• A Lollipop Tree: We went to the craft store and bought a Styrofoam globe, a stick and a flower pot with the green arrangement foam. Then we put a small lollipop in the globe for each day my husband would be gone (6 months is a lot of lollipops) and every night my son could take one out.
  • Picture This: When my husband went on deployment the first time, we took pictures of him in all of his favorite spots in the house. The day he left I placed all of his pictures in their designated areas so that I would never feel like he was gone.
  • Counting Trash: The first time my husband was deployed we hadn’t yet had our daughter. Instead of dwelling on the number of days he was going to be gone, I counted the number of times I had to take the garbage out. It sounds weird but starting at 26 instead of 180 really worked nicely.

Sarah Smiley is a syndicated columnist, author, and military wife. Sarah and her husband Dustin have three children: Ford (10), Owen (8) and Lindell (4). Dustin is a Lt. Cmdr. in the Navy. They live in Maine.

Warriors Resilience Conference and “Brothers at War” Film

Building a formidable fighting force takes more than physical strength, it also takes psychological, spiritual and social resilience.

Learning how to build those strengths is the focus of the U.S. Defense Department’s fourth annual Warrior Resilience Conference titled “Restoring Readiness: Individual, Unit, Community and Family.”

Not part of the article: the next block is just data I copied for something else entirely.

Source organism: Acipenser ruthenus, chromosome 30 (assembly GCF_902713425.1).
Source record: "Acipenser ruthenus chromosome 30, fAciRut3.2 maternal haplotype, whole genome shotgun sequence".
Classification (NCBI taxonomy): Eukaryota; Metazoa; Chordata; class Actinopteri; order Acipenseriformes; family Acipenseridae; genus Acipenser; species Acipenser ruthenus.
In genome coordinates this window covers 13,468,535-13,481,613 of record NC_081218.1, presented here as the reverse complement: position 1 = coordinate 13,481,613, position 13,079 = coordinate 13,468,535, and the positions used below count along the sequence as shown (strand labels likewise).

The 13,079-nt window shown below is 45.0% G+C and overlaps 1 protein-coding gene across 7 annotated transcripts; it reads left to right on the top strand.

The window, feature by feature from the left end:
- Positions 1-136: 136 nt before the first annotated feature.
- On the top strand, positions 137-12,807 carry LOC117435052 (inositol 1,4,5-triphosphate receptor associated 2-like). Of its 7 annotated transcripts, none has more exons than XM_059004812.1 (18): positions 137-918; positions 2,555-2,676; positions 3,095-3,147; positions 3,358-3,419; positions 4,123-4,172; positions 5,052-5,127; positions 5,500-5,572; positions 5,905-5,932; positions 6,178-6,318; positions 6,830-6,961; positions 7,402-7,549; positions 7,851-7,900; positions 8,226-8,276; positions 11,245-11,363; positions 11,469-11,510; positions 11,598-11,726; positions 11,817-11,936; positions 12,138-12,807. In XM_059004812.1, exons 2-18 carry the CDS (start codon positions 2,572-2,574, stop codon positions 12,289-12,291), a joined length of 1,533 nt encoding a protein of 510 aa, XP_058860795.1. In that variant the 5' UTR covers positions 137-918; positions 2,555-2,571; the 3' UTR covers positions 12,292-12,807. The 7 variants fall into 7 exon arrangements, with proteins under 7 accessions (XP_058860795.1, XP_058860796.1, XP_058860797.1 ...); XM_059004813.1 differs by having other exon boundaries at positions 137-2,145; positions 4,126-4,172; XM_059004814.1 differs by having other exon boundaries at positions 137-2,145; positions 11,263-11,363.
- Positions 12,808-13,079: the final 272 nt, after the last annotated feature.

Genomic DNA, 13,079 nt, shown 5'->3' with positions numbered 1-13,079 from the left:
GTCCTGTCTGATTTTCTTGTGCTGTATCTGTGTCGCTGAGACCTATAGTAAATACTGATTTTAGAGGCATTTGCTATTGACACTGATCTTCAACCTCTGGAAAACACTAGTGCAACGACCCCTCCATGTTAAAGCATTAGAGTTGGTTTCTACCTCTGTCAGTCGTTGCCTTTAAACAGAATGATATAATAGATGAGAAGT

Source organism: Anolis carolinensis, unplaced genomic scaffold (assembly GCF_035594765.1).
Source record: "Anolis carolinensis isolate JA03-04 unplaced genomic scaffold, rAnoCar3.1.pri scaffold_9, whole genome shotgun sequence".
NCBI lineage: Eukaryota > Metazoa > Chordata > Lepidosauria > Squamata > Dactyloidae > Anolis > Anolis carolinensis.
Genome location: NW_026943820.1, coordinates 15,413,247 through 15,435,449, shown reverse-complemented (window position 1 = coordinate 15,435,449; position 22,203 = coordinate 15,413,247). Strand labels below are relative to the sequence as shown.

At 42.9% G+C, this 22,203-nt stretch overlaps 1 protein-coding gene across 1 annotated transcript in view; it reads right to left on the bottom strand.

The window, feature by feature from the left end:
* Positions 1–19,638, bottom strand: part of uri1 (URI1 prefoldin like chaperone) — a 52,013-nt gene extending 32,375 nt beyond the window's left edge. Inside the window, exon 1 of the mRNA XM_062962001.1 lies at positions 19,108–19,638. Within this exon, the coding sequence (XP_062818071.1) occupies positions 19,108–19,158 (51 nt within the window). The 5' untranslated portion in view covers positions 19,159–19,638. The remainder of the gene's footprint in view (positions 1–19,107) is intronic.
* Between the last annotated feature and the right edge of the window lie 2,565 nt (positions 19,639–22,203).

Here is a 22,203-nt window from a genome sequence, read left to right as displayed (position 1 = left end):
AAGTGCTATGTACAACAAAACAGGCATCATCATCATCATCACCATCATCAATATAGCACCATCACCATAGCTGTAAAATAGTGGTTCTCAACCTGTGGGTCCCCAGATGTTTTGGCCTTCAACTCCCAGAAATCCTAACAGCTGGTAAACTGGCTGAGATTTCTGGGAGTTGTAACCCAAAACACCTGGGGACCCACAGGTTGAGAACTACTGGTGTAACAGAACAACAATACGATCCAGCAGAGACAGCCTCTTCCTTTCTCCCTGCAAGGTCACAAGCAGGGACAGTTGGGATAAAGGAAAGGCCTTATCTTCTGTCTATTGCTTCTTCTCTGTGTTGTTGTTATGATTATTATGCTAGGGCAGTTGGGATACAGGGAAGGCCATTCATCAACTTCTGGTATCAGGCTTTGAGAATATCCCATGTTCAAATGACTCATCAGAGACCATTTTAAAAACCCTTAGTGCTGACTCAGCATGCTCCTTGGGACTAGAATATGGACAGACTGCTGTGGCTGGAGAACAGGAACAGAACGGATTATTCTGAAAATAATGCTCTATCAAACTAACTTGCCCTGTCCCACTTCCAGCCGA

The conference is being held March 29-30, Thursday and Friday, in Washington D.C. Yet, you can follow it live streaming online or follow comments on the conference through the Twitter hashtag: #WRC12.

Some comments from Twitter #WRC12:

  • I am impressed by both the questions and answers presented. Thank you.
  • Bureaucracy is the defined wedge between what’s needed and how long it will take.
  • @SEAC_JCS closes this morning’s senior enlisted panel with 3 key messages: Stay fit. Stay strong. Stay Resilient.
  • @DCoEPage Reaching out IS a sign of strength! Visit @realwarriors

The conference’s mission is to provide service members, units, families and communities with resilience-building techniques and tools that can be used “in garrison or in the field.”

Conference speakers include Chairman of the Joint Chiefs of Staff Army Gen. Martin E. Dempsey, Dr. Jonathan Woodson, assistant secretary of defense for health affairs, and Army Brig. Gen. Bryan Gamble, deputy director of TRICARE Management Activity.

As part of the Warriors Resilience Conference 2012, the documentary “Brothers at War” will be shown Thursday night and some of the film’s participants will be available for a “meet and greet” after the showing. Here’s the official trailer:

TBI: A Live Tweet on the Latest Diagnosis and Treatment

The Defense Centers for Excellence for Psychological Health and Traumatic Brain Injury (TBI) is hosting a “live Twitter event.” The idea is to have an hour-long Tweet discussion where you can ask your questions about TBI and get real-time answers.
The following announcement is from DoE:


As traumatic brain injury (TBI) has become one of the signature injuries of recent conflicts, it is imperative that health care providers, both in the military and civilian community who treat our wounded warriors and veterans, have the most up-to-date diagnosis and treatment information. The DoE works with a collaborative network of leading experts to develop and enhance provider tools.

DCoE will host a live discussion on Twitter, also known as a twitterview, March 28, 1-2p.m. EDT specifically targeted at health care providers.

Deputy Director of TBI Ms. Katherine Helmick will answer questions regarding tools available for the diagnosis and treatment of our warriors who have sustained a TBI.